Storm Event 6/7-9-13( Gascoyne, Wheatbelt, Lower West)

The most promising setup for thunderstorm development since last summer was forecast for most of the southern half of Western Australia on the 6th of September, and that prompted a certain trip for myself to again get out and try to capture this magical weather phenomenon on my camera.

Just over a week before the storms arrived I noticed on my daily check of forecasted weather that I should start preparing for a road trip up towards the lower Gascoyne region to capture my favourite part, the development.

My day started at around 1030 with a drive to Coorow via Bindoon and the Bindoon Bakery. No storm chase can start without a stop here. So after enjoying a curry lamb pie, I was off up the Great Northern Highway towards Midlands Rd and on to Coorow via Moora.

I arrived in Coorow just after 1330, and had another look at the radar, and satellite imagery to see if anything looked like it was going to develop in the area. I wasn’t in luck, with storms started to fire a long way east on a low pressure trough line cutting through the state. I didn’t worry to much about it, as the afternoon was young, and it gave me a bit of time to scout the area a bit. I am currently working on a time-lapse project and the fields around here work perfectly for one of the scenes I wanted to capture, so off I went to find one suitable for my project.
I found an incredible site and set my camera up and started my time-lapse of the clouds building and collapsing. I had some more time up my sleeve now as my time-lapse was set for 1hr, so I had a bit of a walk around playing on my iPhone.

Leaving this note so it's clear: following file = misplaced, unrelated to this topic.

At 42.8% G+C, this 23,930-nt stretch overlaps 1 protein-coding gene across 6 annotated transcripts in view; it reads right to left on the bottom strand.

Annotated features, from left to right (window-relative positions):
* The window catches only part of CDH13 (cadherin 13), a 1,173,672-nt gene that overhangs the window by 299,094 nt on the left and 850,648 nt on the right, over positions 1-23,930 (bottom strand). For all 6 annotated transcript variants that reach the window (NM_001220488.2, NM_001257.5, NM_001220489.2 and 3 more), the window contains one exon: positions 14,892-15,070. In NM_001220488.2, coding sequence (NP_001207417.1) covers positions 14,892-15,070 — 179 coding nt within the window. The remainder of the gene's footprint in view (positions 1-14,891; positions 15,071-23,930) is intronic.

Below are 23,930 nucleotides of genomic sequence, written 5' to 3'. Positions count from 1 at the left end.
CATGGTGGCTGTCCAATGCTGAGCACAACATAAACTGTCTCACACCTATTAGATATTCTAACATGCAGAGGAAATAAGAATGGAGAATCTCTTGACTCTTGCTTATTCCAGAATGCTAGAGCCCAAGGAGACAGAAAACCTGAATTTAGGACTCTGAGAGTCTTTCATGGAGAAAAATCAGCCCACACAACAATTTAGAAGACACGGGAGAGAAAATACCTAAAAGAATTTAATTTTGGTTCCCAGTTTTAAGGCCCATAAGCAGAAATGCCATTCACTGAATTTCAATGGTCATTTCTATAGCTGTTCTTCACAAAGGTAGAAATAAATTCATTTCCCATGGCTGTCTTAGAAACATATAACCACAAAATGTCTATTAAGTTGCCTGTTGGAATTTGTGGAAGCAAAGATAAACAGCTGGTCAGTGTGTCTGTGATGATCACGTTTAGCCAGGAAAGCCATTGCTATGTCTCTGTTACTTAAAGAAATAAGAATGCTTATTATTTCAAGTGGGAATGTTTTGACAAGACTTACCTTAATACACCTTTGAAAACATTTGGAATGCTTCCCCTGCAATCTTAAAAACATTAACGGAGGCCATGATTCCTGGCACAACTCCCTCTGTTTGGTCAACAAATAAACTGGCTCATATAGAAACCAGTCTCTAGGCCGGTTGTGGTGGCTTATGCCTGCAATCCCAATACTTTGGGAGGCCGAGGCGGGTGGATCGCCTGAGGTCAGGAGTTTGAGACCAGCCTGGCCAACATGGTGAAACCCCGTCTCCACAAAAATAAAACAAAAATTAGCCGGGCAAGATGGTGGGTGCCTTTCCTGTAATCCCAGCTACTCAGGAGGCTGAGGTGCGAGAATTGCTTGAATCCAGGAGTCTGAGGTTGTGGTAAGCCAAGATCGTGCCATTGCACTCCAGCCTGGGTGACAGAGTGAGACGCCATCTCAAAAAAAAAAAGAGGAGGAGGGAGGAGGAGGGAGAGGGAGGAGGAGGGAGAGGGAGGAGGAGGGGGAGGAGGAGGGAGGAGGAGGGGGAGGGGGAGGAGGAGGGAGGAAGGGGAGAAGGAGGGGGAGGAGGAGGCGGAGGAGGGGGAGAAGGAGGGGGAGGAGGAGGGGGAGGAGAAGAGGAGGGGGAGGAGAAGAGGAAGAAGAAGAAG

Coming close to the end of my time-lapse I noticed some development a long way to my north and north-east, so I opened my laptop and again checked the lightning tracker, and it confirmed a major thunderstorm developing very quickly between 150-200km away. I was in two minds, either packed up my camera, stop the time-lapse and move now, or wait for the time-lapse to finish. I decided to wait, as I only had 10minutes or so remaining, but it was the longest 10minutes ever. I was pacing up and down the road, watching these thunderstorm cells popping up and going crazy. They were too far away to see any lightning, but they were large cauliflower clouds with an every increasing anvil spreading across the sky.

My time-lapse finished, I packed my gear up and raced east towards Latham.
I kept my eyes on the development, and I had to pull over near Latham to capture one of the storms.

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As I got to Latham, I had to turn south and now head towards Wubin for fuel, and to meet with fellow storm chaser and friend Steve Brooks (owner of Perth Weather Live, http://www.perthweatherlive.com).

I arrived in Wubin, and met with Steve. He had been watching the cells to the north as well, so with a quick check of the radar to see the direction these cells were going, we saw that they were going to cross well south of Paynes Find to the north, and so the decision was made to get north, and find a spot to set up and capture these systems as they passed us by.